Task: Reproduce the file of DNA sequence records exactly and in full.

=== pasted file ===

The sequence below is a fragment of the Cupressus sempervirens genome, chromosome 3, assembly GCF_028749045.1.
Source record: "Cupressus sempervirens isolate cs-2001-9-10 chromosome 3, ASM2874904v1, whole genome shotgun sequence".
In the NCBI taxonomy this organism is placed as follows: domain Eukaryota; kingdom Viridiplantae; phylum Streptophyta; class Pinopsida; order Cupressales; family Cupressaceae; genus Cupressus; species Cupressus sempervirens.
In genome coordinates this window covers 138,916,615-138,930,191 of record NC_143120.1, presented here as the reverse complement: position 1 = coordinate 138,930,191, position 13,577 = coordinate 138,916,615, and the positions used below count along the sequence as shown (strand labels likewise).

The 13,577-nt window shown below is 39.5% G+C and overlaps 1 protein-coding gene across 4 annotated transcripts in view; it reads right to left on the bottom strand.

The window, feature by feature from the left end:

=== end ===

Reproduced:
The sequence below is a fragment of the Cupressus sempervirens genome, chromosome 3, assembly GCF_028749045.1.
Source record: "Cupressus sempervirens isolate cs-2001-9-10 chromosome 3, ASM2874904v1, whole genome shotgun sequence".
In the NCBI taxonomy this organism is placed as follows: domain Eukaryota; kingdom Viridiplantae; phylum Streptophyta; class Pinopsida; order Cupressales; family Cupressaceae; genus Cupressus; species Cupressus sempervirens.
In genome coordinates this window covers 138,916,615-138,930,191 of record NC_143120.1, presented here as the reverse complement: position 1 = coordinate 138,930,191, position 13,577 = coordinate 138,916,615, and the positions used below count along the sequence as shown (strand labels likewise).

The 13,577-nt window shown below is 39.5% G+C and overlaps 1 protein-coding gene across 4 annotated transcripts in view; it reads right to left on the bottom strand.

The window, feature by feature from the left end: